More than one-third of Singaporeans may be unaware of CVD risk factors
A significant proportion of Singaporeans without cardiovascular disease (CVD) may not be aware of their CVD risk factors, findings from the SEED* study showed.
“[I]t is concerning that in spite of the relative ease of access to information and health care in Singapore … over a third of patients with any of the three major CVD risk factors [diabetes, hypertension, hypercholesterolemia], alone or in combination, are still unaware of their condition(s),” said the researchers.
Participants were 6,904 adults (mean age 58.2 years, 52.6 percent female) enrolled in the SEED study. Participants did not have CVD (self-reported) but had one or more of the following conditions: hypertension (78.0 percent, n=5,386), hypercholesterolemia (52.2 percent, n=3,607), and diabetes (34.5 percent, n=2,380). Unawareness of the conditions was determined by the answer “no” to the question “Did your medical practitioner ever tell you that you have diabetes/hypertension/high cholesterol?”
About 43 percent of patients with hypertension were unaware of their condition, as were 40.9 percent of those with hypercholesterolemia and 30.7 percent of those with diabetes. [Popul Health Metr 2019;17:17]
Overall, unawareness of all conditions was highest among individuals aged 40–49 years and lowest in those aged ≥70 years (p<0.001) and highest in Malays compared with Chinese and Indians (p<0.001).
Compared with Chinese, Malays were more likely unaware of their diabetes (OR, 1.33; p=0.046) or hypercholesterolemia (OR, 2.68; p<0.001), while Indians and Malays were more likely unaware of their hypertension status (OR, 1.24; p=0.010 and OR, 1.44; p<0.001, respectively). Indians were more likely aware of their diabetes status (OR, 0.58; p<0.001).
Compared with non-smokers or former smokers, current smokers were more likely unaware of their hypertension (OR, 1.29; p=0.012) or hypercholesterolemia (OR, 1.35; p=0.018). A lack of education (≤6 years) was tied to unawareness of hypercholesterolemia (OR, 1.29; p=0.013).
Obesity was associated with unawareness of diabetes (OR, 1.50; p=0.005) and awareness of hypertension or hypercholesterolemia (OR, 0.52; p<0.001 and OR, 0.75; p=0.011, respectively), while being married was associated with awareness of hypercholesterolemia (OR, 0.58; p=0.002). Compared with professionals or office workers, those in blue collar jobs were more likely unaware of hypercholesterolemia (OR, 1.32; p=0.033), while homemakers, retirees, or unemployed participants were more likely unaware of hypercholesterolemia (OR, 1.54; p=0.003) and aware of diabetes (OR, 0.65; p=0.017). Notably, self-reporting of any of the three comorbidities was associated with increased awareness of the others.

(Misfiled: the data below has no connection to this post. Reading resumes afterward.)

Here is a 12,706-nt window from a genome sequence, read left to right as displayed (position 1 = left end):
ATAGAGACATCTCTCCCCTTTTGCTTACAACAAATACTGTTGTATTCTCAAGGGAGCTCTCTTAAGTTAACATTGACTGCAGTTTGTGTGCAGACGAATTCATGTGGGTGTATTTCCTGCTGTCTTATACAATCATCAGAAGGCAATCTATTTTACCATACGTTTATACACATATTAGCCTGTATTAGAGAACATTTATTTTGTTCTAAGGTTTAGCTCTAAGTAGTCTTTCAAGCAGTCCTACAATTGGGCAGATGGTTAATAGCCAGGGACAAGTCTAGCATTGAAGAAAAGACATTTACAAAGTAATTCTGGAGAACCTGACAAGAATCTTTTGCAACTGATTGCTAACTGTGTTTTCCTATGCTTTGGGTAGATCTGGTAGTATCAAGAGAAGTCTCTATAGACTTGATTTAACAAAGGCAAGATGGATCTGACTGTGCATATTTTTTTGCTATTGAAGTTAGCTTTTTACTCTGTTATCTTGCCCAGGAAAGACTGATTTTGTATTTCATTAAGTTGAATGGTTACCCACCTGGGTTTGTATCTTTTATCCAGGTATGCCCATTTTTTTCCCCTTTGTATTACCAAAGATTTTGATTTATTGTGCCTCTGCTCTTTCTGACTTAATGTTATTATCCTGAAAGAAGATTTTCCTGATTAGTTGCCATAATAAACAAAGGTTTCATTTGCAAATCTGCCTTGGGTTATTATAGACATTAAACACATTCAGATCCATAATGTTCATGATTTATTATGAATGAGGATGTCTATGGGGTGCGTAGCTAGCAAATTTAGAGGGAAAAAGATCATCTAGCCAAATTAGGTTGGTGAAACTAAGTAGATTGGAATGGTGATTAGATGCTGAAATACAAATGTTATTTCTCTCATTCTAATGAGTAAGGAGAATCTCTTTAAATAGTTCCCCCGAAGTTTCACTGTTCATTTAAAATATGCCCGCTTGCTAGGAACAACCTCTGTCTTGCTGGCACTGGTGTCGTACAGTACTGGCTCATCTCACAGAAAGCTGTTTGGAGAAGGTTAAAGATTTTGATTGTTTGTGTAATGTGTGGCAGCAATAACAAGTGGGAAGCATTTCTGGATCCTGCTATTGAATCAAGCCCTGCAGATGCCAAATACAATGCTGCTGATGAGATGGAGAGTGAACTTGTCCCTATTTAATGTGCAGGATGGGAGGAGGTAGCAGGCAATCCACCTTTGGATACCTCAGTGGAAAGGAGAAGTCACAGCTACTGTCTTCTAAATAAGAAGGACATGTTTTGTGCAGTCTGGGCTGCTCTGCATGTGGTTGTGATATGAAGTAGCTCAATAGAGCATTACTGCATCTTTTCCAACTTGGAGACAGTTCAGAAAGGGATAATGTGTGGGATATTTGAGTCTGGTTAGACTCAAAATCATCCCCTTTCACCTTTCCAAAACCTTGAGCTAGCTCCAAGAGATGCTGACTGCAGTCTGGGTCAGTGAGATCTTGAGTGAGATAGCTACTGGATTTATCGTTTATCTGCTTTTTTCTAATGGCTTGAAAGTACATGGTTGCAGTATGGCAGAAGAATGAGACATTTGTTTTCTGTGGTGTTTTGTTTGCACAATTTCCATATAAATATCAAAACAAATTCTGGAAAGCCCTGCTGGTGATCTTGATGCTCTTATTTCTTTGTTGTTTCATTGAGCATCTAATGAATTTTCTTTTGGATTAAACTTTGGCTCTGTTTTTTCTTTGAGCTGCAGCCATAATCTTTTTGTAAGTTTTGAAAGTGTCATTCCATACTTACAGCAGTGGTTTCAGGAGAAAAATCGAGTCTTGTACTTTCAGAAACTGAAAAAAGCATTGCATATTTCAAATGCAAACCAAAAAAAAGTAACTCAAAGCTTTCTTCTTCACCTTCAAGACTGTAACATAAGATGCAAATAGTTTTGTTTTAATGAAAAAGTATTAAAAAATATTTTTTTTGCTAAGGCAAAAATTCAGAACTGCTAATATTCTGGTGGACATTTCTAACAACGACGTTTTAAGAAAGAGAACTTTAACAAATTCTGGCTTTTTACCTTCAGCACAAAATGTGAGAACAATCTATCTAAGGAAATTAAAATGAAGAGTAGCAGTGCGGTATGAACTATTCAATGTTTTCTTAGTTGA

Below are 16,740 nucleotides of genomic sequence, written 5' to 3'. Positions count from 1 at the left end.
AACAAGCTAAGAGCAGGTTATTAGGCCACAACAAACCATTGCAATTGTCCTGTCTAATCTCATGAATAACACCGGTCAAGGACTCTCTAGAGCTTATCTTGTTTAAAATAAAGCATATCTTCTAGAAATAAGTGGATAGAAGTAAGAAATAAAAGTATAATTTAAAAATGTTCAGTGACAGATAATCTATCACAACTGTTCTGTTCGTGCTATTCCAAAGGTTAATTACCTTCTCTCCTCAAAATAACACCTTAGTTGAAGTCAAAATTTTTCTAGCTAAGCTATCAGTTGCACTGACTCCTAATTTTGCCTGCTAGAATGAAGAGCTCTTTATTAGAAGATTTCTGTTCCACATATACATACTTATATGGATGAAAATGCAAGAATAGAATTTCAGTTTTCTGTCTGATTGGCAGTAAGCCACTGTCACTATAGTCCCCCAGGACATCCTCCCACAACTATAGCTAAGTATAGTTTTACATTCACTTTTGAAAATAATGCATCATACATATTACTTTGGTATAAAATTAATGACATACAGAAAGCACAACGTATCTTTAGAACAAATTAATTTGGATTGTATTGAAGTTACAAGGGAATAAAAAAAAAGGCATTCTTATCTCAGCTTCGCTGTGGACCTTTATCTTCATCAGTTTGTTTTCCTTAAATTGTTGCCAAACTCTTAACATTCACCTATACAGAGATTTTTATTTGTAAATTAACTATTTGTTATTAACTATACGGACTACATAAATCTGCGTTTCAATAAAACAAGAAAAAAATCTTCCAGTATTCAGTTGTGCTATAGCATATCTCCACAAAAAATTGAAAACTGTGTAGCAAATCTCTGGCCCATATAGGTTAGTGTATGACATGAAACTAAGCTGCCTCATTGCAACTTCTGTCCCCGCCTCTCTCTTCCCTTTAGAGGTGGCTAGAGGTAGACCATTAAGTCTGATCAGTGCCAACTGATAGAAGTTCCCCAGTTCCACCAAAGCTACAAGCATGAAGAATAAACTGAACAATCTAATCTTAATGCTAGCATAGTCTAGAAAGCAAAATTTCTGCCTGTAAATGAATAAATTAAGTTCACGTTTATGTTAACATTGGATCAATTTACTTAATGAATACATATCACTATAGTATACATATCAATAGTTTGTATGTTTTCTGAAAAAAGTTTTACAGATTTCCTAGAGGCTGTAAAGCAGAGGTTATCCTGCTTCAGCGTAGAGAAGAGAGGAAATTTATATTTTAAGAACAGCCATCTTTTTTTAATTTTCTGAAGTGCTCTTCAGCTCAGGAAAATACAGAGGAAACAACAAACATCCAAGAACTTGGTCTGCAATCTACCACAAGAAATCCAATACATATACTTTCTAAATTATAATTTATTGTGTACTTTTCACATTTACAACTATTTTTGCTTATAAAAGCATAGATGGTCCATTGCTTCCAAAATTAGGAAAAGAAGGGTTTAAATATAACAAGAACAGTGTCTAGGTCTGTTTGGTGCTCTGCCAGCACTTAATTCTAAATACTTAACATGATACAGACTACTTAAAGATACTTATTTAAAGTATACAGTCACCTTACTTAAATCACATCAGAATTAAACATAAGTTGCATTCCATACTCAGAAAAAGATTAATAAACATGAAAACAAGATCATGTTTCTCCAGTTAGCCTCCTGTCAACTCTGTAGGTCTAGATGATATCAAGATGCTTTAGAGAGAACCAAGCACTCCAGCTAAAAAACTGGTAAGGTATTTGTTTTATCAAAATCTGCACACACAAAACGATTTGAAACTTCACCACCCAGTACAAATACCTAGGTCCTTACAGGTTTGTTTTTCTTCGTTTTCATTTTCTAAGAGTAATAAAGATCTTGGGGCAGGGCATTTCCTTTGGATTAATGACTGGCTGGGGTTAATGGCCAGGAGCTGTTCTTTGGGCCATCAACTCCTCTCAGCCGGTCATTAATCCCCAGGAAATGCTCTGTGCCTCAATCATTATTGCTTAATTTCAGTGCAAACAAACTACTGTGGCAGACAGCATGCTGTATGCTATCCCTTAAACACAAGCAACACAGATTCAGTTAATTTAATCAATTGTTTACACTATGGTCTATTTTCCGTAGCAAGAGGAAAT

Gender, alcohol consumption, income level, and housing type were not associated with unawareness of the conditions.
Unawareness of hypertension and hypercholesteremia was tied to a seven- and 14-fold increased likelihood of poor control of these conditions, respectively (OR, 7.65 and OR, 14.58; p<0.001 for both). In contrast, unawareness of diabetes was tied to better control of this condition (OR, 0.51; p<0.001).
The higher awareness of diabetes compared with hypertension or hypercholesterolemia may be partly due to extensive screening and education campaigns in Singapore, noted the researchers.
In addition, a proportion of patients lacked awareness of the conditions despite taking medications for them. This occurrence was attributed to a lack of education (>50 percent with primary or below education in this subgroup) or advanced age (>65 percent aged ≥60 years) and suggested that conversations about health status may be between doctors and caregivers and not between doctors and the patients. “[This] indicate[s] a need for awareness campaigns to utilize simplified language and descriptions about these three CVD risk factors in order to improve awareness in [these] individuals,” the researchers added.
“[The results] suggest that public education campaigns to increase awareness of CVD risk factors and promote the importance of annual health checks are needed to reduce high levels of unawareness of the three major CVD risk factors in adults aged ≥40 years in Singapore, particularly amongst Malay individuals and smokers,” the researchers said.